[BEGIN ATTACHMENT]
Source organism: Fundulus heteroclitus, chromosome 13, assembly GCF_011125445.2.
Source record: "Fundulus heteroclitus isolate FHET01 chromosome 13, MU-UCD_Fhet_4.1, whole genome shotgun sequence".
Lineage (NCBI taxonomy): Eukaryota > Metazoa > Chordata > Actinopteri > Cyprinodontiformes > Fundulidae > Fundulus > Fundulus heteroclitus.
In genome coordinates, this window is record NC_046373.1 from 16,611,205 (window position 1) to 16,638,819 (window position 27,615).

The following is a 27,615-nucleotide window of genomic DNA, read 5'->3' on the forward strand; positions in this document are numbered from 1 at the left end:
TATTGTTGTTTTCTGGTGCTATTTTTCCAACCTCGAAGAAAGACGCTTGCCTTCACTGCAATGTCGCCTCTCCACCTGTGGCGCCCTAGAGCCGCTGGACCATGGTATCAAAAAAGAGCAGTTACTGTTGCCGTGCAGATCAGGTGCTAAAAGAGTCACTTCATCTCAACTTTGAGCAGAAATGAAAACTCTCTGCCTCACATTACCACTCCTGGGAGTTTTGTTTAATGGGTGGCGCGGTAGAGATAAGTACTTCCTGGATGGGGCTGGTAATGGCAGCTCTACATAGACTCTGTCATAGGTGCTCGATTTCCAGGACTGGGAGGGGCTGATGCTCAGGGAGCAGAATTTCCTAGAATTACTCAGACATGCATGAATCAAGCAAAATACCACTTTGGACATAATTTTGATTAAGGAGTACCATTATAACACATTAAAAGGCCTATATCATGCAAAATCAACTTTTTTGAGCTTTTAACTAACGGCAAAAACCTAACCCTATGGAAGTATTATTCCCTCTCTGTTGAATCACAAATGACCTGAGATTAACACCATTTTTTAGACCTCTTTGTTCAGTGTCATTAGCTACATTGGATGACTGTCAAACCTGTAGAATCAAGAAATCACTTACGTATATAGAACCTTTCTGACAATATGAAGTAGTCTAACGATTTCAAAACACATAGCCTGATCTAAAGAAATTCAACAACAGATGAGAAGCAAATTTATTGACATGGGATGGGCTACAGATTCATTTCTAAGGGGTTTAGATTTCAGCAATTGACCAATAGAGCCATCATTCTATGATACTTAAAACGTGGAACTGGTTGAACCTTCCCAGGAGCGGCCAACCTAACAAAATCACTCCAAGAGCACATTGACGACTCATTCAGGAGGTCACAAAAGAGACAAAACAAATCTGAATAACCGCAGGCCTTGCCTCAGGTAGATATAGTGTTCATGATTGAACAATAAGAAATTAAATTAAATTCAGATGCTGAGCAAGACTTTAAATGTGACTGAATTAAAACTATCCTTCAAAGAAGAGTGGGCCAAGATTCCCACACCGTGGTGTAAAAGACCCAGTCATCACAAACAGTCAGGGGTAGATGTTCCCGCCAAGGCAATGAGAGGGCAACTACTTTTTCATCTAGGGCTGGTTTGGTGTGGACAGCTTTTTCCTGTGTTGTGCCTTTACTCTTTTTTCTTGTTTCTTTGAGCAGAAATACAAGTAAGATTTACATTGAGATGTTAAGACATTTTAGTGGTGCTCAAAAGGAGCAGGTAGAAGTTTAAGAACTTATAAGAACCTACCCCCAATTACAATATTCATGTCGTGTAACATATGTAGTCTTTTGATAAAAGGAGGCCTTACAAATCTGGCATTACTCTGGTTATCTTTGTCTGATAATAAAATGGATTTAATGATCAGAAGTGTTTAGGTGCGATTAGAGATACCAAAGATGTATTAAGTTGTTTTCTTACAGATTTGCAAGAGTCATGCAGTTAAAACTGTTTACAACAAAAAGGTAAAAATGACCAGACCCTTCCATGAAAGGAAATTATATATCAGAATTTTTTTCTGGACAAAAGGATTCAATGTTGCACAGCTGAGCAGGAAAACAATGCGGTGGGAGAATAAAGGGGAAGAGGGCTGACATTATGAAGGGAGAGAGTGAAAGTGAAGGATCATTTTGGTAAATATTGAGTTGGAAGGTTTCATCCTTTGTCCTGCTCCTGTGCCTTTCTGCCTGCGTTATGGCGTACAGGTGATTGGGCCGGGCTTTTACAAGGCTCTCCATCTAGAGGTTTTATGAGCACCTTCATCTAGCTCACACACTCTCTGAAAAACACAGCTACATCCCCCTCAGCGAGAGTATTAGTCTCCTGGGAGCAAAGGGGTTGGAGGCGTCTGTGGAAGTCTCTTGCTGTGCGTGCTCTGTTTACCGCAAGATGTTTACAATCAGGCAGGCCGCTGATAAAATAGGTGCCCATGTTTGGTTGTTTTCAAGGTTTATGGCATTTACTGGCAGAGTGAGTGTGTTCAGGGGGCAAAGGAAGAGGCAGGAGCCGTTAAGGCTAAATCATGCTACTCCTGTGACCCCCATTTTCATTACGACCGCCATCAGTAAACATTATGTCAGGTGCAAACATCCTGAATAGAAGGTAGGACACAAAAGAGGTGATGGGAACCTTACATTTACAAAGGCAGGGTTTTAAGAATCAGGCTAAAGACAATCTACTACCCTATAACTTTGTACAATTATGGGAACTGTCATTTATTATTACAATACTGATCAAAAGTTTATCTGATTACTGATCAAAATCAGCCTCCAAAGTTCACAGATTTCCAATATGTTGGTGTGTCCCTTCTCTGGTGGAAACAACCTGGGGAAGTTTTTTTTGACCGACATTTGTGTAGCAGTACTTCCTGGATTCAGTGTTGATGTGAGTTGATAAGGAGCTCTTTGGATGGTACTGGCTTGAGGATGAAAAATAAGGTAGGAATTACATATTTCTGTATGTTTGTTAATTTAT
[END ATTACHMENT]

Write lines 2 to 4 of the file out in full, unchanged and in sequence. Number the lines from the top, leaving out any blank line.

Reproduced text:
Source record: "Fundulus heteroclitus isolate FHET01 chromosome 13, MU-UCD_Fhet_4.1, whole genome shotgun sequence".
Lineage (NCBI taxonomy): Eukaryota > Metazoa > Chordata > Actinopteri > Cyprinodontiformes > Fundulidae > Fundulus > Fundulus heteroclitus.
In genome coordinates, this window is record NC_046373.1 from 16,611,205 (window position 1) to 16,638,819 (window position 27,615).